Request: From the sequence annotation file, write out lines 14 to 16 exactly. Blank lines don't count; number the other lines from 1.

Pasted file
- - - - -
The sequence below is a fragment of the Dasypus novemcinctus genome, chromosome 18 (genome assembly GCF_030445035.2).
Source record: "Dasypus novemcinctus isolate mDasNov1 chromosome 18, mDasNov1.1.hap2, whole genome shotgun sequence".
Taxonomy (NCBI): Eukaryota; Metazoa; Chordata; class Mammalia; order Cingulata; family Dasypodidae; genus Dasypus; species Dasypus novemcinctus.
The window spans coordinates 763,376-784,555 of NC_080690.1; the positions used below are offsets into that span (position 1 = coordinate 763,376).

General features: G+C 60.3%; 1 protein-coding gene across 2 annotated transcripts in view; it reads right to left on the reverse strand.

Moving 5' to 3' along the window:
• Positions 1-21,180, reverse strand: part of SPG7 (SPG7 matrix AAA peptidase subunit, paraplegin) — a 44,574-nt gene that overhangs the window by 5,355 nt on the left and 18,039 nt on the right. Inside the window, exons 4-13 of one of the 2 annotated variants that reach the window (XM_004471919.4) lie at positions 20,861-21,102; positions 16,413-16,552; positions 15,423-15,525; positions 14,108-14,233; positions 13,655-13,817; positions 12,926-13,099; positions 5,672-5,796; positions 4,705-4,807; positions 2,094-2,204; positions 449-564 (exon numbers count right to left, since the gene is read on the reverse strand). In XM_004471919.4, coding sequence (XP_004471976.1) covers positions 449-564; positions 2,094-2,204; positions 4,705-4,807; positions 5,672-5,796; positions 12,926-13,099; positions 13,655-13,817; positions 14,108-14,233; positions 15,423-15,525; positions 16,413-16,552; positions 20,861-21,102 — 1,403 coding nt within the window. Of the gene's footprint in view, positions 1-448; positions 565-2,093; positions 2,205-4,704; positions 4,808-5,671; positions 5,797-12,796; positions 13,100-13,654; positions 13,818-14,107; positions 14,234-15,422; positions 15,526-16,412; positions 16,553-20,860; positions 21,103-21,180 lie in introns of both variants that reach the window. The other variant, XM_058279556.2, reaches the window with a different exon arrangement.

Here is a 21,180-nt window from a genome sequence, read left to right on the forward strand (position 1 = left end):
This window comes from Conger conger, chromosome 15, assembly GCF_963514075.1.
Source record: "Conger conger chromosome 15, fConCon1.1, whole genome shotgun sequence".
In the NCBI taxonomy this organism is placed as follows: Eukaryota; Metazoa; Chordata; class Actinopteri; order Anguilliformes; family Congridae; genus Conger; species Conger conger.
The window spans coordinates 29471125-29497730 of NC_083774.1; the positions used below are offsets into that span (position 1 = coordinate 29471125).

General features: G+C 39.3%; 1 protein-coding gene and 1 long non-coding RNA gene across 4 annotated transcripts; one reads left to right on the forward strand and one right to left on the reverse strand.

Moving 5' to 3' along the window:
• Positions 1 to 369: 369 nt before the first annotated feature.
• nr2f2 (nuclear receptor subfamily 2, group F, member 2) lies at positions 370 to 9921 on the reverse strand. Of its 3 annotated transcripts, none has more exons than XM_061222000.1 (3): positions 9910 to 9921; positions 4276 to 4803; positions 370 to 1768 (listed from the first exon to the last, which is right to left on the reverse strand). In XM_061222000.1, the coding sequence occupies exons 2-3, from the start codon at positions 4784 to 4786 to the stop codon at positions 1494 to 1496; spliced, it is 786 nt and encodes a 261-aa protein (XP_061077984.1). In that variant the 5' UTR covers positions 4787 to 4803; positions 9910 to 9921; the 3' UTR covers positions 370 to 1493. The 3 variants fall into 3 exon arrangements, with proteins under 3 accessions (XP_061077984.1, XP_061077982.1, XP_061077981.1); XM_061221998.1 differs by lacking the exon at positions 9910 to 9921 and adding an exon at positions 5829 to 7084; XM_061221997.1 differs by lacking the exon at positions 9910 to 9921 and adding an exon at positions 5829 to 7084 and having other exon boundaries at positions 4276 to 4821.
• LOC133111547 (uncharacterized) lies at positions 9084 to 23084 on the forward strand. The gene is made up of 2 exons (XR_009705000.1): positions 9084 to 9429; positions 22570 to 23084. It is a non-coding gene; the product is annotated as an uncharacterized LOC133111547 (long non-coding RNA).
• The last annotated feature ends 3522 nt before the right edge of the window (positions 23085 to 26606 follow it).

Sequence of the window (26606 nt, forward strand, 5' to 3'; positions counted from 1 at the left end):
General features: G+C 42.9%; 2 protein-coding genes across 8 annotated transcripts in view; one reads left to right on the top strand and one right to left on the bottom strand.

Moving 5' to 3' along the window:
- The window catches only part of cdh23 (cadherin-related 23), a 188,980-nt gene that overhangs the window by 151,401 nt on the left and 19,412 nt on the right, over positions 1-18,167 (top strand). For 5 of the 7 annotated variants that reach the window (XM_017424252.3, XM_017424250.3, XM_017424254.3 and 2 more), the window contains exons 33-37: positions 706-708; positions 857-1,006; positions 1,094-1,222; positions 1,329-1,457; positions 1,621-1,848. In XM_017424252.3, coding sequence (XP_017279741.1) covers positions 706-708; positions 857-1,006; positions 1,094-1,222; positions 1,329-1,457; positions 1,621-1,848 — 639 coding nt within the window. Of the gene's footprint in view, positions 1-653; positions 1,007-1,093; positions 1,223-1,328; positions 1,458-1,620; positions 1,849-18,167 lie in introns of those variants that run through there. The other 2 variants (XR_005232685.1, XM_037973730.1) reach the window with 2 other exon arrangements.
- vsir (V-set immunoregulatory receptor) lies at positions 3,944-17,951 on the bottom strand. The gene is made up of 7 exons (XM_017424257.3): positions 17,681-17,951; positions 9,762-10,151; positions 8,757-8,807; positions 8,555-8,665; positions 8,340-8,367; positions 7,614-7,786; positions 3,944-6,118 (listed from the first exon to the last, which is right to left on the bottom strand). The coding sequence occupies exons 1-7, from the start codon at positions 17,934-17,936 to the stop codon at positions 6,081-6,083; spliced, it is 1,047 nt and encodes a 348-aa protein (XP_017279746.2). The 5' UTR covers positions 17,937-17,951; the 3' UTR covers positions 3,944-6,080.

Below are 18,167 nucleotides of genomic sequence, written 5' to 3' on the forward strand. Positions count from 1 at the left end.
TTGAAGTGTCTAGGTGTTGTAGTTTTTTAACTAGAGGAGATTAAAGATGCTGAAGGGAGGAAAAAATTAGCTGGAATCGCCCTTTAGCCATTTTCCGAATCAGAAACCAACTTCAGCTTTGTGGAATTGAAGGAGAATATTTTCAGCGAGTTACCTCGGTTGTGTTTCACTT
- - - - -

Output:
Moving 5' to 3' along the window:
• Positions 1 to 369: 369 nt before the first annotated feature.
• nr2f2 (nuclear receptor subfamily 2, group F, member 2) lies at positions 370 to 9921 on the reverse strand. Of its 3 annotated transcripts, none has more exons than XM_061222000.1 (3): positions 9910 to 9921; positions 4276 to 4803; positions 370 to 1768 (listed from the first exon to the last, which is right to left on the reverse strand). In XM_061222000.1, the coding sequence occupies exons 2-3, from the start codon at positions 4784 to 4786 to the stop codon at positions 1494 to 1496; spliced, it is 786 nt and encodes a 261-aa protein (XP_061077984.1). In that variant the 5' UTR covers positions 4787 to 4803; positions 9910 to 9921; the 3' UTR covers positions 370 to 1493. The 3 variants fall into 3 exon arrangements, with proteins under 3 accessions (XP_061077984.1, XP_061077982.1, XP_061077981.1); XM_061221998.1 differs by lacking the exon at positions 9910 to 9921 and adding an exon at positions 5829 to 7084; XM_061221997.1 differs by lacking the exon at positions 9910 to 9921 and adding an exon at positions 5829 to 7084 and having other exon boundaries at positions 4276 to 4821.